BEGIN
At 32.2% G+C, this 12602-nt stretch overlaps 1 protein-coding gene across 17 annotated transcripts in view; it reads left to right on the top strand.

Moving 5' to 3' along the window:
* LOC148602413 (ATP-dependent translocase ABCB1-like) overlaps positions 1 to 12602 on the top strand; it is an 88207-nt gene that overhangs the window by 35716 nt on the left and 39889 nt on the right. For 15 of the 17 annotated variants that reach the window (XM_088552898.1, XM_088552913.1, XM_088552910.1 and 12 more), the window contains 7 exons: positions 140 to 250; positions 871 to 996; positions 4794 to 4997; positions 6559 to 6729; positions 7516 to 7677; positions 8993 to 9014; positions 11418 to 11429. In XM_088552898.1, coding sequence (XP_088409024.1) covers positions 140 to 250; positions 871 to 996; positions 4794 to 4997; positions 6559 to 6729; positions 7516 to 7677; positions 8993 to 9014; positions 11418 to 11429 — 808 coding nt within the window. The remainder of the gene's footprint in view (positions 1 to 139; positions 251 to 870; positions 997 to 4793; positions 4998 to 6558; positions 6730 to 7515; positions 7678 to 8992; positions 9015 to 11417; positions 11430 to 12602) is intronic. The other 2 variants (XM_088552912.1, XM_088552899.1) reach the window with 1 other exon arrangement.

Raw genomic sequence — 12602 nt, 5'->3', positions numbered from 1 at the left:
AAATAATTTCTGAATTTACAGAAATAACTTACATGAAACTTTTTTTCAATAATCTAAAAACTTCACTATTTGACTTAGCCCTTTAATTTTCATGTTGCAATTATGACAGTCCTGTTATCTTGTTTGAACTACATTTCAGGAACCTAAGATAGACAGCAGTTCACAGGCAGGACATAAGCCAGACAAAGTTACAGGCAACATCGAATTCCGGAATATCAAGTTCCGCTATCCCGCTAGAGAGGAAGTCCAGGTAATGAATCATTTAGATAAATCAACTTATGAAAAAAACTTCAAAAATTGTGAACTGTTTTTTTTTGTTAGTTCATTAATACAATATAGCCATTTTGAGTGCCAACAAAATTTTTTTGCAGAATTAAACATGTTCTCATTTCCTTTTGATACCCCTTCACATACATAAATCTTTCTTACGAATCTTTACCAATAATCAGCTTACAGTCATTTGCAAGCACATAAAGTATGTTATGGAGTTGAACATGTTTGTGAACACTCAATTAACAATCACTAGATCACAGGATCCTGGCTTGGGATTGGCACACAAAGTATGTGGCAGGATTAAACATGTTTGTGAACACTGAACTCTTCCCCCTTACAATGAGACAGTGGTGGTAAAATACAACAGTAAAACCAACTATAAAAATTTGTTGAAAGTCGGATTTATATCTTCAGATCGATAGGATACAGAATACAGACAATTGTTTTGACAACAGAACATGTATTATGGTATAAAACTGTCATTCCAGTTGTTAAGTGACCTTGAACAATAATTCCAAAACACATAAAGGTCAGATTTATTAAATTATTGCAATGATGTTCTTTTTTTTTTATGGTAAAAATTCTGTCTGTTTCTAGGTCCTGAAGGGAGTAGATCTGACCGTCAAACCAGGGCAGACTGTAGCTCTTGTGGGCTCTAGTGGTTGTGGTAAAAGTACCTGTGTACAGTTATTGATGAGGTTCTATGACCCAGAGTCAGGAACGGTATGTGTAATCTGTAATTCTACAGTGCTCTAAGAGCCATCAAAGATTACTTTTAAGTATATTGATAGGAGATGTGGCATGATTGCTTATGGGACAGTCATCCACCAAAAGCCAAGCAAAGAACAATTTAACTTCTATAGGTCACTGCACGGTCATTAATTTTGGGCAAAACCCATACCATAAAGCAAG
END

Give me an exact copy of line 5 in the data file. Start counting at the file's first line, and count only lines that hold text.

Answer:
AAATAATTTCTGAATTTACAGAAATAACTTACATGAAACTTTTTTTCAATAATCTAAAAACTTCACTATTTGACTTAGCCCTTTAATTTTCATGTTGCAATTATGACAGTCCTGTTATCTTGTTTGAACTACATTTCAGGAACCTAAGATAGACAGCAGTTCACAGGCAGGACATAAGCCAGACAAAGTTACAGGCAACATCGAATTCCGGAATATCAAGTTCCGCTATCCCGCTAGAGAGGAAGTCCAGGTAATGAATCATTTAGATAAATCAACTTATGAAAAAAACTTCAAAAATTGTGAACTGTTTTTTTTTGTTAGTTCATTAATACAATATAGCCATTTTGAGTGCCAACAAAATTTTTTTGCAGAATTAAACATGTTCTCATTTCCTTTTGATACCCCTTCACATACATAAATCTTTCTTACGAATCTTTACCAATAATCAGCTTACAGTCATTTGCAAGCACATAAAGTATGTTATGGAGTTGAACATGTTTGTGAACACTCAATTAACAATCACTAGATCACAGGATCCTGGCTTGGGATTGGCACACAAAGTATGTGGCAGGATTAAACATGTTTGTGAACACTGAACTCTTCCCCCTTACAATGAGACAGTGGTGGTAAAATACAACAGTAAAACCAACTATAAAAATTTGTTGAAAGTCGGATTTATATCTTCAGATCGATAGGATACAGAATACAGACAATTGTTTTGACAACAGAACATGTATTATGGTATAAAACTGTCATTCCAGTTGTTAAGTGACCTTGAACAATAATTCCAAAACACATAAAGGTCAGATTTATTAAATTATTGCAATGATGTTCTTTTTTTTTTATGGTAAAAATTCTGTCTGTTTCTAGGTCCTGAAGGGAGTAGATCTGACCGTCAAACCAGGGCAGACTGTAGCTCTTGTGGGCTCTAGTGGTTGTGGTAAAAGTACCTGTGTACAGTTATTGATGAGGTTCTATGACCCAGAGTCAGGAACGGTATGTGTAATCTGTAATTCTACAGTGCTCTAAGAGCCATCAAAGATTACTTTTAAGTATATTGATAGGAGATGTGGCATGATTGCTTATGGGACAGTCATCCACCAAAAGCCAAGCAAAGAACAATTTAACTTCTATAGGTCACTGCACGGTCATTAATTTTGGGCAAAACCCATACCATAAAGCAAG